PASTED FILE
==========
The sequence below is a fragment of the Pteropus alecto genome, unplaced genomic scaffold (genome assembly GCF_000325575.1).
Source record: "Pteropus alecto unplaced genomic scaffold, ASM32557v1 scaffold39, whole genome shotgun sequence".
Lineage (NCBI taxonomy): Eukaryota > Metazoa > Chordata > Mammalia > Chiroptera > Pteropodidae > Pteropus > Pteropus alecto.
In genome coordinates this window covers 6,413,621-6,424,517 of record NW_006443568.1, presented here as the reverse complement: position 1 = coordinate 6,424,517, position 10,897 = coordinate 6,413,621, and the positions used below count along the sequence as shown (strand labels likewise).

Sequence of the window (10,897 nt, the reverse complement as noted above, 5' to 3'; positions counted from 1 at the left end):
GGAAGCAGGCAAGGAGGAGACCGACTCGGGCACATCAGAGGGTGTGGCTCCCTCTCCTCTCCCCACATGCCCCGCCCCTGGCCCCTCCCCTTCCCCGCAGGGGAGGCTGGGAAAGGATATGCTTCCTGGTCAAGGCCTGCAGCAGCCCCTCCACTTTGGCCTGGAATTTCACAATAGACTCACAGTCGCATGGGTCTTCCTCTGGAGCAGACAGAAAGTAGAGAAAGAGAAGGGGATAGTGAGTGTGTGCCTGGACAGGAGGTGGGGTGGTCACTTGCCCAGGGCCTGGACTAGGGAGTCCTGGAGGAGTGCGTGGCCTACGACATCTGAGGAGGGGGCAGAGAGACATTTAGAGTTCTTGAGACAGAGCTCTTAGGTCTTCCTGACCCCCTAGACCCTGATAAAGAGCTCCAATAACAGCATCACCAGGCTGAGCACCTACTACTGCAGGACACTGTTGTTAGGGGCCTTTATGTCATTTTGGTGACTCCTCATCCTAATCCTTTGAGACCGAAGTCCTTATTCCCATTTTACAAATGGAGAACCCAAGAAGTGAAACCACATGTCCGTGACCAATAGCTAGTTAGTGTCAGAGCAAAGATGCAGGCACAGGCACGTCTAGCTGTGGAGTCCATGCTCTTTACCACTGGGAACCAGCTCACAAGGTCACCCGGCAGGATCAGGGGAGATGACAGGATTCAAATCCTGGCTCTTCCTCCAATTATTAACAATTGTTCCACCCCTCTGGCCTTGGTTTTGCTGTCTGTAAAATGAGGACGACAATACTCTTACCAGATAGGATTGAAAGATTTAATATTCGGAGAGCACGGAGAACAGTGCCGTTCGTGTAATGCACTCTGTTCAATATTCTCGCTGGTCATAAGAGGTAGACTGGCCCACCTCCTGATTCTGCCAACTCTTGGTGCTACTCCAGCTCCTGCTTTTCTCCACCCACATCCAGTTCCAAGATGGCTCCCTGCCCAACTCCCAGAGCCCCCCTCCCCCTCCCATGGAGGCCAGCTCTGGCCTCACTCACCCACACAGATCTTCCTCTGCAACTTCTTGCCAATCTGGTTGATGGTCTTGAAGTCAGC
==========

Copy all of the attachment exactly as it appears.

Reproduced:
The sequence below is a fragment of the Pteropus alecto genome, unplaced genomic scaffold (genome assembly GCF_000325575.1).
Source record: "Pteropus alecto unplaced genomic scaffold, ASM32557v1 scaffold39, whole genome shotgun sequence".
Lineage (NCBI taxonomy): Eukaryota > Metazoa > Chordata > Mammalia > Chiroptera > Pteropodidae > Pteropus > Pteropus alecto.
In genome coordinates this window covers 6,413,621-6,424,517 of record NW_006443568.1, presented here as the reverse complement: position 1 = coordinate 6,424,517, position 10,897 = coordinate 6,413,621, and the positions used below count along the sequence as shown (strand labels likewise).

Sequence of the window (10,897 nt, the reverse complement as noted above, 5' to 3'; positions counted from 1 at the left end):
GGAAGCAGGCAAGGAGGAGACCGACTCGGGCACATCAGAGGGTGTGGCTCCCTCTCCTCTCCCCACATGCCCCGCCCCTGGCCCCTCCCCTTCCCCGCAGGGGAGGCTGGGAAAGGATATGCTTCCTGGTCAAGGCCTGCAGCAGCCCCTCCACTTTGGCCTGGAATTTCACAATAGACTCACAGTCGCATGGGTCTTCCTCTGGAGCAGACAGAAAGTAGAGAAAGAGAAGGGGATAGTGAGTGTGTGCCTGGACAGGAGGTGGGGTGGTCACTTGCCCAGGGCCTGGACTAGGGAGTCCTGGAGGAGTGCGTGGCCTACGACATCTGAGGAGGGGGCAGAGAGACATTTAGAGTTCTTGAGACAGAGCTCTTAGGTCTTCCTGACCCCCTAGACCCTGATAAAGAGCTCCAATAACAGCATCACCAGGCTGAGCACCTACTACTGCAGGACACTGTTGTTAGGGGCCTTTATGTCATTTTGGTGACTCCTCATCCTAATCCTTTGAGACCGAAGTCCTTATTCCCATTTTACAAATGGAGAACCCAAGAAGTGAAACCACATGTCCGTGACCAATAGCTAGTTAGTGTCAGAGCAAAGATGCAGGCACAGGCACGTCTAGCTGTGGAGTCCATGCTCTTTACCACTGGGAACCAGCTCACAAGGTCACCCGGCAGGATCAGGGGAGATGACAGGATTCAAATCCTGGCTCTTCCTCCAATTATTAACAATTGTTCCACCCCTCTGGCCTTGGTTTTGCTGTCTGTAAAATGAGGACGACAATACTCTTACCAGATAGGATTGAAAGATTTAATATTCGGAGAGCACGGAGAACAGTGCCGTTCGTGTAATGCACTCTGTTCAATATTCTCGCTGGTCATAAGAGGTAGACTGGCCCACCTCCTGATTCTGCCAACTCTTGGTGCTACTCCAGCTCCTGCTTTTCTCCACCCACATCCAGTTCCAAGATGGCTCCCTGCCCAACTCCCAGAGCCCCCCTCCCCCTCCCATGGAGGCCAGCTCTGGCCTCACTCACCCACACAGATCTTCCTCTGCAACTTCTTGCCAATCTGGTTGATGGTCTTGAAGTCAGC